The prevalence of antibiotics in our meat is one of the most pressing issues facing the food industry today. The more we flood our systems with antibiotics by testing them on livestock, the more likely we are to create superbugs that are resistant to their medical use. A recent report called “Chain Reaction II” — a follow-up to last year’s “Chain Reaction” — shines the spotlight on fast-food chains that still cling to these dangerous antibiotics policies.
The report’s results are grim but improving. Last year, all but five of the 25 major fast-food chains did not receive passing scores: Panera Bread (A), Chipotle Mexican Grill (A), Chick-fil-A (B), McDonald’s (C), and Dunkin’ Donuts (C). This year, nine chains passed, adding Subway (B), Wendy’s (C), Taco Bell (C-), Pizza Hut (D+), and Papa John’s (D) to the list of restaurants concerned for their impact on antibiotics-resistance. By 2017, all chicken sold at Panera, McDonald’s, Subway, and Chick-fil-A will be 100 percent antibiotic-free.
The chains that received failing scores this year were: Dunkin’ Donuts, KFC, Sonic, Jack in the Box, Denny’s, Starbucks, Olive Garden, Burger King, Applebee’s, Domino’s, Chili’s, Little Caesars, Buffalo Wild Wings, Dairy Queen, Arby’s, and IHOP.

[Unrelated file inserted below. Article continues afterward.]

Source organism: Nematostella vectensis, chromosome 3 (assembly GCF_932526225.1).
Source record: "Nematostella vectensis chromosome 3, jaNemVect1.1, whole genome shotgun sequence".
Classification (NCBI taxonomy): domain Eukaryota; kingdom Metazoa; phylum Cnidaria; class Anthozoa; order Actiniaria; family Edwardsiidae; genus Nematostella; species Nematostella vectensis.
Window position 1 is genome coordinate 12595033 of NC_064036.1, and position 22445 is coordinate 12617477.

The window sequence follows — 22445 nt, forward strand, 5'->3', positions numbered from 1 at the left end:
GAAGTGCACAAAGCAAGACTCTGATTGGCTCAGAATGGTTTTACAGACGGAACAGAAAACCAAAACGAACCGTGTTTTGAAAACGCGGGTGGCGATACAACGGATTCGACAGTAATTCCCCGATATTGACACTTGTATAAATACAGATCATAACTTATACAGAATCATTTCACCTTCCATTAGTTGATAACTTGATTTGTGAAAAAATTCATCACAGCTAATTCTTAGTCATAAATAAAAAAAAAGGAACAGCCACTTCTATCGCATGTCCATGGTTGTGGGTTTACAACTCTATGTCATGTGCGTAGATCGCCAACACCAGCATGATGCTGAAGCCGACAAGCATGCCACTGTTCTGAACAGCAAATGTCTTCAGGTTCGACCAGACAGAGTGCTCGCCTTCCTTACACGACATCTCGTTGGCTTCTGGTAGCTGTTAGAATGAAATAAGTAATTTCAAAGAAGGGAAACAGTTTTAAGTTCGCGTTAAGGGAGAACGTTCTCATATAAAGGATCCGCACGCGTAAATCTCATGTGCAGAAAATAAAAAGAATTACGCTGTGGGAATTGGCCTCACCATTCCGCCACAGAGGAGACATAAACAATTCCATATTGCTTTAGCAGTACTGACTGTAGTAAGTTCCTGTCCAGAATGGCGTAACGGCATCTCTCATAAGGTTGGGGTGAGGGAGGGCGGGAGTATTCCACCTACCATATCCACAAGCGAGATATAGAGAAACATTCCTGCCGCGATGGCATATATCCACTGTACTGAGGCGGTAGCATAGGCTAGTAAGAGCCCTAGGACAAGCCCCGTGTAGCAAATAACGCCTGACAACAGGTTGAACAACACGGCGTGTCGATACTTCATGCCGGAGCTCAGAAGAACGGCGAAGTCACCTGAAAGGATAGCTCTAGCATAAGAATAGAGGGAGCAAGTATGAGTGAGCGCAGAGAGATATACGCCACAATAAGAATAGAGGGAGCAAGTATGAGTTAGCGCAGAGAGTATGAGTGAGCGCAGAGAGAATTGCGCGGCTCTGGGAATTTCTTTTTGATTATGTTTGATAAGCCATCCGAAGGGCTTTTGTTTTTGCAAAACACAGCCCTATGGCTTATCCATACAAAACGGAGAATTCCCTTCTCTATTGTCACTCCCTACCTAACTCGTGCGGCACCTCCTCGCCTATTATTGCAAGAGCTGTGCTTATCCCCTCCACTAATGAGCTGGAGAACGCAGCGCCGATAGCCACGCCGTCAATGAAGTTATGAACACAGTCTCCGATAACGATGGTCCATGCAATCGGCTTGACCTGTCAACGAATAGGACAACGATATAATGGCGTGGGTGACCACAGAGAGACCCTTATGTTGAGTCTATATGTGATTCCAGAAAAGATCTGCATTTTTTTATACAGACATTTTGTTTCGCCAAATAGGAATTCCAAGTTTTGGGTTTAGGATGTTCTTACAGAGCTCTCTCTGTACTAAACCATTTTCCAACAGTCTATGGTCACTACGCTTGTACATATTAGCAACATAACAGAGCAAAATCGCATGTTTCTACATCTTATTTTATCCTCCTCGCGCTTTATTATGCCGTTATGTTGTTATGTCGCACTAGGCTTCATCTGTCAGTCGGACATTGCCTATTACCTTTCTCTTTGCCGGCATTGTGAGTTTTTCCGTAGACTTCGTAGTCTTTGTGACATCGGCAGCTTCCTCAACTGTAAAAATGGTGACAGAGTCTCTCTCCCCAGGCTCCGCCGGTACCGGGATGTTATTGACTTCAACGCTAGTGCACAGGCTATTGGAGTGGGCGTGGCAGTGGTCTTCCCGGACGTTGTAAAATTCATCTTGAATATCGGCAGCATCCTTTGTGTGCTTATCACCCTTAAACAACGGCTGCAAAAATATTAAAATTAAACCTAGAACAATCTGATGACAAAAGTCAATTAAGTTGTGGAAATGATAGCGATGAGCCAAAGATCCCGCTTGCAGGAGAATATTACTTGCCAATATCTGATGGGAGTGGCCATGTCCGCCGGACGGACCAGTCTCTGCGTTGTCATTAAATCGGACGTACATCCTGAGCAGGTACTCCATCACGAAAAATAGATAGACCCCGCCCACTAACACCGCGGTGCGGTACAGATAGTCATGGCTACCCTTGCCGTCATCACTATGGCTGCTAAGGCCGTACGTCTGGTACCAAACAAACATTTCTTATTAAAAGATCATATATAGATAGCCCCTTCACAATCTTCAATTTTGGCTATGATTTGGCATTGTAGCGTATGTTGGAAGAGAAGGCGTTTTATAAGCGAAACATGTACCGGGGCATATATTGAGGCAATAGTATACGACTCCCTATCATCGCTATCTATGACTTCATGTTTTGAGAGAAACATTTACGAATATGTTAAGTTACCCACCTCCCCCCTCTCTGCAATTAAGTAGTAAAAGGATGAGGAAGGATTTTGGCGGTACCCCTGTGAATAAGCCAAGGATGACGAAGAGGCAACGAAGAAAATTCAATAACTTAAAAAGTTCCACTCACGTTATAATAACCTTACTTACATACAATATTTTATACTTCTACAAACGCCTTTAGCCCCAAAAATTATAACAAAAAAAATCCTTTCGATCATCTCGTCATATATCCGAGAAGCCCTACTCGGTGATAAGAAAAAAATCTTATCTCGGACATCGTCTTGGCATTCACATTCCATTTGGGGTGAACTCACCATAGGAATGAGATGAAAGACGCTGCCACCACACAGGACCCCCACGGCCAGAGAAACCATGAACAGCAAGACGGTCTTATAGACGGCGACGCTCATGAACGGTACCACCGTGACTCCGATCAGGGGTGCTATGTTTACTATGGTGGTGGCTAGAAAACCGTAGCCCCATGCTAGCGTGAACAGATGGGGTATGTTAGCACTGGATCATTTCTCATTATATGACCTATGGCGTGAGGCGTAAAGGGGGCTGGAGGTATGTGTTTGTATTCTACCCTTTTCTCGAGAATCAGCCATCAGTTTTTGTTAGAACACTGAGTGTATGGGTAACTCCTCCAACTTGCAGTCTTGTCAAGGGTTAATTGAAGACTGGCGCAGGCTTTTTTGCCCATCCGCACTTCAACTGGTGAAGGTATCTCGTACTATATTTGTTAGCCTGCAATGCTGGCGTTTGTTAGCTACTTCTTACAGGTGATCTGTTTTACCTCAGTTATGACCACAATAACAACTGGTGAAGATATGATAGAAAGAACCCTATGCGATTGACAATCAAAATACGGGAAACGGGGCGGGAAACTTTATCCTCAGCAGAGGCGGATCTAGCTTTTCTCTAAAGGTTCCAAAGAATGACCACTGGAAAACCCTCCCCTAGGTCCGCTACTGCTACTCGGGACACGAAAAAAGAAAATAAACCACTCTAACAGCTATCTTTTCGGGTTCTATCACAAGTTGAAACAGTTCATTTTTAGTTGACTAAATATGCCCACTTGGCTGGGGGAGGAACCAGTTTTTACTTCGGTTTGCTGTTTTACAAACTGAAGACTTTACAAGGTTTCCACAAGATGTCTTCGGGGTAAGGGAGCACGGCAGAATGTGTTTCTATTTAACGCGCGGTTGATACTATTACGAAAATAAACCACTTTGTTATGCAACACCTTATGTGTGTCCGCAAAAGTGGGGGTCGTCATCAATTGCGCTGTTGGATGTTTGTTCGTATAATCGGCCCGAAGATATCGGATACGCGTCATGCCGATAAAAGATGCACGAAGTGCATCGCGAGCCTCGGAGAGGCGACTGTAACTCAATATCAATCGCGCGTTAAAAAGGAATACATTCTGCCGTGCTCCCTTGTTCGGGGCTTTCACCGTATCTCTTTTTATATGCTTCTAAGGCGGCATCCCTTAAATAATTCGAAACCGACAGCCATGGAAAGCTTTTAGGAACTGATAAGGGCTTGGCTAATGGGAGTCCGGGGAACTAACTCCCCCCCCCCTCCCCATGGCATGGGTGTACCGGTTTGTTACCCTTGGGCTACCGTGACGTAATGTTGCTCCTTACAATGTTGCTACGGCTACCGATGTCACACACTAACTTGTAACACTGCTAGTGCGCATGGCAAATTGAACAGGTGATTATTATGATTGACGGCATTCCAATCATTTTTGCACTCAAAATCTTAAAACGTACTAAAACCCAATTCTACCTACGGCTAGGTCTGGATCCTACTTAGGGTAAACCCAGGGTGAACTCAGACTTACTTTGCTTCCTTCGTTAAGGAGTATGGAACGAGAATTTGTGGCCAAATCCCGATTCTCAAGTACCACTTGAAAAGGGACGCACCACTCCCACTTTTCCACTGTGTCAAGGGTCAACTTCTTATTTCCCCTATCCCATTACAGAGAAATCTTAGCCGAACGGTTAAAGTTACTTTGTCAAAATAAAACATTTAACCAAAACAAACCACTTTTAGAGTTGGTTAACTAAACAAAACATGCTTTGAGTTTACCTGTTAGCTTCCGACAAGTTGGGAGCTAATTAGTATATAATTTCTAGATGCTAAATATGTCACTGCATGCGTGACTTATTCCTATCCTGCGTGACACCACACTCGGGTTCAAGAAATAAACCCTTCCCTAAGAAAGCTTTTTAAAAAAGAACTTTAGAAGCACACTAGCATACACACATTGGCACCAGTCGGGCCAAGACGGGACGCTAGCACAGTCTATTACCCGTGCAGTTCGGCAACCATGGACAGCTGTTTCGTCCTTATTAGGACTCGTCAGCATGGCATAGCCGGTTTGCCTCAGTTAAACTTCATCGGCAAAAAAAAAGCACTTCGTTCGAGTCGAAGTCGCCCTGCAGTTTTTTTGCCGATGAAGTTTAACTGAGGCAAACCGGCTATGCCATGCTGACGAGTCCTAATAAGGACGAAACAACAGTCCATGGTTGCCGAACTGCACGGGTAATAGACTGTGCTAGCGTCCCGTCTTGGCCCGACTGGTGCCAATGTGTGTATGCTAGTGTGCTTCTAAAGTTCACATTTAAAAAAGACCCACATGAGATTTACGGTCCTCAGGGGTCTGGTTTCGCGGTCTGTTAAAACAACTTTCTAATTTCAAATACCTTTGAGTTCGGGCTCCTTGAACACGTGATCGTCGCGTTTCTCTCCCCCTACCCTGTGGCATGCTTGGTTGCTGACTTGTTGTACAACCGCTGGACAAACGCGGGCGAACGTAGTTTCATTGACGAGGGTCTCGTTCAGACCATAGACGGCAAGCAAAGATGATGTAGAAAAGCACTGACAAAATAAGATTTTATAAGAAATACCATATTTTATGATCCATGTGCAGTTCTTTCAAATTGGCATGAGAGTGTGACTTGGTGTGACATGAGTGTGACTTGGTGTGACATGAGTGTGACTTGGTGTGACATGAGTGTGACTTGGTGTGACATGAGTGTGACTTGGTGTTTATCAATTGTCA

“If you’re a consumer who buys fast food and wants to help fight antibiotic resistance, you could start by ordering chicken at those four restaurants,” said Jean Halloran, the director of food policy initiatives at Consumers Union, the non-profit arm of Consumer Reports that administered the study. “But still, we’d like to see more restaurants serving 'no antibiotic' chicken and also 'no antibiotic' beef and pork.”
Though Chipotle has always had a strict antibiotic-free policy, McDonald’s, Pizza Hut, and Panera, among other chains, only recently announced their commitment to antibiotic-free meat.